But to relate the concept back to Kirby Puckett. Let's say you were, hmmmm, an 8 year old boy in Minneapolis in 1985, so during all your formative years you got to cheer on a successful Twins team lead by an exuberant little square-shaped hitter named "Kirby." You had a pennant above your bed. Maybe tried for an autograph once. Now you are not quite 30 and the icon of your tender years has died. It probably feels like a big tragedy for you and your city because of your childhood years. That indefinable sense of loss that isn't about whether he (the icon) was a good or bad person.

Just a thought.
 

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Windrider (Stubborn)
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Discussion Starter · #17 ·
It's a good habit.....

jtolleson said:
That's a skill I'm really, really trying to acquire because it hasn't always come naturally to me!


But to relate the concept back to Kirby Puckett. Let's say you were, hmmmm, an 8 year old boy in Minneapolis in 1985, so during all your formative years you got to cheer on a successful Twins team lead by an exuberant little square-shaped hitter named "Kirby." You had a pennant above your bed. Maybe tried for an autograph once. Now you are not quite 30 and the icon of your tender years has died. It probably feels like a big tragedy for you and your city because of your childhood years. That indefinable sense of loss that isn't about whether he (the icon) was a good or bad person.

Just a thought.
and definatly takes practice.....

I see your point about the little kid, and yes we do associate public individuals with important memories in our lives, but I was only using kirby as a triggering example, there are so many more.

My Dad's death....to listen to people talk he was a saint.......he waasn't, not by a long shot, he was a flawed Human trying to do the best and sometimes failing. But People feel the need to "recreate" the dead better than they were.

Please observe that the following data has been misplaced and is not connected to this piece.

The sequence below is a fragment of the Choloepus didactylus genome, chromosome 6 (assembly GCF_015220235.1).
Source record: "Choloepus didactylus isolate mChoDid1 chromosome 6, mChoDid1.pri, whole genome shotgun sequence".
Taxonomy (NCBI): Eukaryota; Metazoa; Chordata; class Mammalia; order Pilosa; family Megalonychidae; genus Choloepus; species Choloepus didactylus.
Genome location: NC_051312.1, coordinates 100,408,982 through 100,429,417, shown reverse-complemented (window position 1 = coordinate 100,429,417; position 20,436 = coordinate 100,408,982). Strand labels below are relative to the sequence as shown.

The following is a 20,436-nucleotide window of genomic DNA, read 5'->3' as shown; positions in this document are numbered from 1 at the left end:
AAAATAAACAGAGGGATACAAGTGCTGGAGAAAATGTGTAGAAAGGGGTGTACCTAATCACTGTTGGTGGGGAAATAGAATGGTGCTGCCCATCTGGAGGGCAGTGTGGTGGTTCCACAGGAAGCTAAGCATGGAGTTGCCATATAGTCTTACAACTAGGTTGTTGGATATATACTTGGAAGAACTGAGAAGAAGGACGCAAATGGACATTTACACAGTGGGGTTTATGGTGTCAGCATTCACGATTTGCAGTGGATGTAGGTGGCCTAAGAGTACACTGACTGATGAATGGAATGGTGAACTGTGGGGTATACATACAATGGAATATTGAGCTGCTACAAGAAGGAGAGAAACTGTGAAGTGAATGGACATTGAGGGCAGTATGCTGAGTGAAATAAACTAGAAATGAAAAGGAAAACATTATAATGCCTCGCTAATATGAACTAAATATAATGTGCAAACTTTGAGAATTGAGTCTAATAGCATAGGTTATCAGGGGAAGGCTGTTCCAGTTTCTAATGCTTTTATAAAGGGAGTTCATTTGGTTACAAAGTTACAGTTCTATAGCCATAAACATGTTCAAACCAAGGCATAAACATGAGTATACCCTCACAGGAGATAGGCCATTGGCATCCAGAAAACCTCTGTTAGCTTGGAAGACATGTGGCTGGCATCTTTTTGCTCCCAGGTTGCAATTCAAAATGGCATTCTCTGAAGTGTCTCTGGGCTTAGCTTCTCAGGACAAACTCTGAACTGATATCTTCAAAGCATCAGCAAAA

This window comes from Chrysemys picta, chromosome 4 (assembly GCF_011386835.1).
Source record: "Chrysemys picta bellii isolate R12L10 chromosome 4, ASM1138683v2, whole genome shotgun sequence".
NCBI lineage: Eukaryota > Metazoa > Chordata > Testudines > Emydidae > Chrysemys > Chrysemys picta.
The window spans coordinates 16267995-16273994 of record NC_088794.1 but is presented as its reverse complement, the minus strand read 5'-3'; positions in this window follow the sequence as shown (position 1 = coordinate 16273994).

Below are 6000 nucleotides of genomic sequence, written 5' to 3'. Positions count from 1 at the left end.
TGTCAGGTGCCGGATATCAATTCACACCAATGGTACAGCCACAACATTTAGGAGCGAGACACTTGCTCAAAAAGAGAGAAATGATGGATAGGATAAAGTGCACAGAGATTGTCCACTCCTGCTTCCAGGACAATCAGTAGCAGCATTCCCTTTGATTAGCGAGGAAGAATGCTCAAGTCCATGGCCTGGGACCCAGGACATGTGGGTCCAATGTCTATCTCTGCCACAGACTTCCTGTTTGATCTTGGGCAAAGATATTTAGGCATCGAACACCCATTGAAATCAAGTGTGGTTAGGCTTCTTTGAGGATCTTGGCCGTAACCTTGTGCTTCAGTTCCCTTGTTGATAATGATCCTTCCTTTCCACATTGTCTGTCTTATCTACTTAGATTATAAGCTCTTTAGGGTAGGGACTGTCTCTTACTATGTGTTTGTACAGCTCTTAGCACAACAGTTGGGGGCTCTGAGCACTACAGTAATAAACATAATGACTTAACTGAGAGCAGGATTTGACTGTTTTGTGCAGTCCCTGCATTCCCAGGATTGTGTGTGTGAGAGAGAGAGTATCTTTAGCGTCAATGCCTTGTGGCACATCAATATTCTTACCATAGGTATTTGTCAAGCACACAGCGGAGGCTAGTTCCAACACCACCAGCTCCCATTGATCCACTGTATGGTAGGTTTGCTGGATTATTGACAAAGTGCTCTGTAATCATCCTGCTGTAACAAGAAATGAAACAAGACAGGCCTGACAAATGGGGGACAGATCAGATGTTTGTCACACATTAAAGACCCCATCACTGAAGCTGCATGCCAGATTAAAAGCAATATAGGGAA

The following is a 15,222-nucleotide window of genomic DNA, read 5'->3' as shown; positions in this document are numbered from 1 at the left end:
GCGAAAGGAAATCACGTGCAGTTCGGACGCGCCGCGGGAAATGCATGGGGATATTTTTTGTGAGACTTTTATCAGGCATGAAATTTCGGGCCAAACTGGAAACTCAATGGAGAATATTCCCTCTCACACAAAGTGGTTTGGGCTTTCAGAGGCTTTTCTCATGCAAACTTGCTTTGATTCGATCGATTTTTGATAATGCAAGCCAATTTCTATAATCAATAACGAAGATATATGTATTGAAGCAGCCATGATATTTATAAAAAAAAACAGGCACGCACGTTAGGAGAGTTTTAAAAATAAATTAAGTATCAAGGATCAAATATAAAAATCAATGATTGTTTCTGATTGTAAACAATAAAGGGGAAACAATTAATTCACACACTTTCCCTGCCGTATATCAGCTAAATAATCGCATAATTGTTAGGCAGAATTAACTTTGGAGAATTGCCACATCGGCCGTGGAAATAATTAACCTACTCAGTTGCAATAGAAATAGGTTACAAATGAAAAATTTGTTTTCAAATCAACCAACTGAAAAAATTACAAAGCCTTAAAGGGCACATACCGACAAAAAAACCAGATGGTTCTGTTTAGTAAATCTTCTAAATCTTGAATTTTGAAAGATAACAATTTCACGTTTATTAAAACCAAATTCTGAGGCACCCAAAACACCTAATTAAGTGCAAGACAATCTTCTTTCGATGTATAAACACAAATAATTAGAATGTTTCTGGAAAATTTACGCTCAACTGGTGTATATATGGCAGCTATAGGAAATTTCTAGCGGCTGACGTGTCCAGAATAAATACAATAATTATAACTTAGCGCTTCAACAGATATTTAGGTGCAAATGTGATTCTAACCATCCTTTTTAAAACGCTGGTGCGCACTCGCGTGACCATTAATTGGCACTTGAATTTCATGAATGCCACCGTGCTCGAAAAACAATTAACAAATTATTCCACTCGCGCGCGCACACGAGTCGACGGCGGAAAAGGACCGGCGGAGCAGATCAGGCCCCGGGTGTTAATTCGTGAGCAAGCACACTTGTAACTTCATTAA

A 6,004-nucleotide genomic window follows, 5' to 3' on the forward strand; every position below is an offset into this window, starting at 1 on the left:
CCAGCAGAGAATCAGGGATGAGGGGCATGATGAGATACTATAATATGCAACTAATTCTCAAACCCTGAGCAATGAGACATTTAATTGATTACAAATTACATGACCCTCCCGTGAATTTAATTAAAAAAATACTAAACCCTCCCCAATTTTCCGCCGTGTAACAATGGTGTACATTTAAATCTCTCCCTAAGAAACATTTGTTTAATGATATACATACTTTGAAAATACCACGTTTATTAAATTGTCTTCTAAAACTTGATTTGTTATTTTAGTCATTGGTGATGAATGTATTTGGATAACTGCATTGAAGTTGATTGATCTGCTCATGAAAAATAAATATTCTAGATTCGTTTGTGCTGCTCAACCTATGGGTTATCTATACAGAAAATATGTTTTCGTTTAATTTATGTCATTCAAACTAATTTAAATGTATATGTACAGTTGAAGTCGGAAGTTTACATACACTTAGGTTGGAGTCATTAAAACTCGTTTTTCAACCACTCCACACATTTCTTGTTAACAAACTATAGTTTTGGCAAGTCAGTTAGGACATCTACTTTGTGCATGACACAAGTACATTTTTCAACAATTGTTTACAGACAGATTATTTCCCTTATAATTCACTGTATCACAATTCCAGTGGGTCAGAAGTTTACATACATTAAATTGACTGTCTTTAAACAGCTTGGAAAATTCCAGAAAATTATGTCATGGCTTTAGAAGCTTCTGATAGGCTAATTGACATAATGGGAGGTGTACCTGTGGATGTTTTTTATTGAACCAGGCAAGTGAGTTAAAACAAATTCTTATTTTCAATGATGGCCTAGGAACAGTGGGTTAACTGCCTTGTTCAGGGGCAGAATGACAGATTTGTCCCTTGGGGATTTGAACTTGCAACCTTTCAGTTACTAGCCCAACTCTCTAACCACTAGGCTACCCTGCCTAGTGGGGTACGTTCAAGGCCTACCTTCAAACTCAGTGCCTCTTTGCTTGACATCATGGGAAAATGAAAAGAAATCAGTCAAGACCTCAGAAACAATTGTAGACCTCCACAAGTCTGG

I think you are right about it fulfilling our own needs.........

When I die, I want a "Speaker for the Dead" to give my service. I want them to paint a picture of me with words that will resonate with the listeners and have them laughing, and crying, remembering and reflecting, but in the end seeing me as I was, in all my flaws and foibles, all my successes and failures, all my humanness......I want it to be a reason to be glad they were in my life & I in their's....I wnat it to help heal them. It strikes me that clinging to a myth does not promote real healing.

Just me though.

Len
 

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jtolleson said:
That's a skill I'm really, really trying to acquire because it hasn't always come naturally to me!


But to relate the concept back to Kirby Puckett. Let's say you were, hmmmm, an 8 year old boy in Minneapolis in 1985, so during all your formative years you got to cheer on a successful Twins team lead by an exuberant little square-shaped hitter named "Kirby." You had a pennant above your bed. Maybe tried for an autograph once. Now you are not quite 30 and the icon of your tender years has died. It probably feels like a big tragedy for you and your city because of your childhood years. That indefinable sense of loss that isn't about whether he (the icon) was a good or bad person.

Just a thought.
Here's one about someone not dead yet. I'm a huge Neil Young fan. A while back I read his bio called Shakey and his real-life persona is not all that agreeable. He comes across as vindictive, selfish, arrogant...probably traits that helped him get to where he is today, but it made me think how we tend to idealize famous people based on their public persona or their art and not on who they really are as a person.
 

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Windrider (Stubborn)
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Discussion Starter · #19 ·
Agreed.....

Bocephus Jones II said:
Here's one about someone not dead yet. I'm a huge Neil Young fan. A while back I read his bio called Shakey and his real-life persona is not all that agreeable. He comes across as vindictive, selfish, arrogant...probably traits that helped him get to where he is today, but it made me think how we tend to idealize famous people based on their public persona or their art and not on who they really are as a person.
but we don't just do it with famous people....we do it with all dead people.

""respect" for the dead" is the admonition.

Are we afraid of them?:D

Len
 

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Len J said:
but we don't just do it with famous people....we do it with all dead people.

""respect" for the dead" is the admonition.

Are we afraid of them?:D

Len
It probably has something to do with superstition and/or religion. In some corner of our minds we wonder if the dead might still be around in some form or other. Think about how many people have seen or at least believe in ghosts, UFOs, etc. etc.